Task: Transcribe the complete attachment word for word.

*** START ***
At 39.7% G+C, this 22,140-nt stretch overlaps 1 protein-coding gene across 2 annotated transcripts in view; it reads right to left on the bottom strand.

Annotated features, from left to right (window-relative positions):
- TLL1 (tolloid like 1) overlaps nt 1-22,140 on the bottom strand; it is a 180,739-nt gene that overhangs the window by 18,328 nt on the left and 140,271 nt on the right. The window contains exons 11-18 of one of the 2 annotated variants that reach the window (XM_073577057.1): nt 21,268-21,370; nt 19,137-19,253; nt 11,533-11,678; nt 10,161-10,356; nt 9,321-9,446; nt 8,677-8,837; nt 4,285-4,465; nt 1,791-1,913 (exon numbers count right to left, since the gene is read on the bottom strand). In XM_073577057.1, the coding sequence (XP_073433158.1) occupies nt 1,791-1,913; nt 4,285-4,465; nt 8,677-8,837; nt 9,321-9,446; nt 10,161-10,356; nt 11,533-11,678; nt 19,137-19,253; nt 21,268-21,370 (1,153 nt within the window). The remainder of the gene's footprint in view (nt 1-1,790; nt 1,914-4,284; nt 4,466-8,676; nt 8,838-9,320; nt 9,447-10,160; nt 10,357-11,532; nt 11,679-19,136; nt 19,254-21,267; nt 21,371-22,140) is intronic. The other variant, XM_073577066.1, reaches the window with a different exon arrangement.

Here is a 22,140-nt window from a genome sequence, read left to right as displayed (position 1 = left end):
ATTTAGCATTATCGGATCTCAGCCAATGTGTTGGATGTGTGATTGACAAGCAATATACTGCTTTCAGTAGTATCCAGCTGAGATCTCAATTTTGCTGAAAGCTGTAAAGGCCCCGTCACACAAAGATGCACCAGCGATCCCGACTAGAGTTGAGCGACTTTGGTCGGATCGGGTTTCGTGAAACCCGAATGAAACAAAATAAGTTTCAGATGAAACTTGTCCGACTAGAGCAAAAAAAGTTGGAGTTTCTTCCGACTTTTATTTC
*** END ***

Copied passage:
At 39.7% G+C, this 22,140-nt stretch overlaps 1 protein-coding gene across 2 annotated transcripts in view; it reads right to left on the bottom strand.

Annotated features, from left to right (window-relative positions):
- TLL1 (tolloid like 1) overlaps nt 1-22,140 on the bottom strand; it is a 180,739-nt gene that overhangs the window by 18,328 nt on the left and 140,271 nt on the right. The window contains exons 11-18 of one of the 2 annotated variants that reach the window (XM_073577057.1): nt 21,268-21,370; nt 19,137-19,253; nt 11,533-11,678; nt 10,161-10,356; nt 9,321-9,446; nt 8,677-8,837; nt 4,285-4,465; nt 1,791-1,913 (exon numbers count right to left, since the gene is read on the bottom strand). In XM_073577057.1, the coding sequence (XP_073433158.1) occupies nt 1,791-1,913; nt 4,285-4,465; nt 8,677-8,837; nt 9,321-9,446; nt 10,161-10,356; nt 11,533-11,678; nt 19,137-19,253; nt 21,268-21,370 (1,153 nt within the window). The remainder of the gene's footprint in view (nt 1-1,790; nt 1,914-4,284; nt 4,466-8,676; nt 8,838-9,320; nt 9,447-10,160; nt 10,357-11,532; nt 11,679-19,136; nt 19,254-21,267; nt 21,371-22,140) is intronic. The other variant, XM_073577066.1, reaches the window with a different exon arrangement.

Here is a 22,140-nt window from a genome sequence, read left to right as displayed (position 1 = left end):
ATTTAGCATTATCGGATCTCAGCCAATGTGTTGGATGTGTGATTGACAAGCAATATACTGCTTTCAGTAGTATCCAGCTGAGATCTCAATTTTGCTGAAAGCTGTAAAGGCCCCGTCACACAAAGATGCACCAGCGATCCCGACTAGAGTTGAGCGACTTTGGTCGGATCGGGTTTCGTGAAACCCGAATGAAACAAAATAAGTTTCAGATGAAACTTGTCCGACTAGAGCAAAAAAAGTTGGAGTTTCTTCCGACTTTTATTTC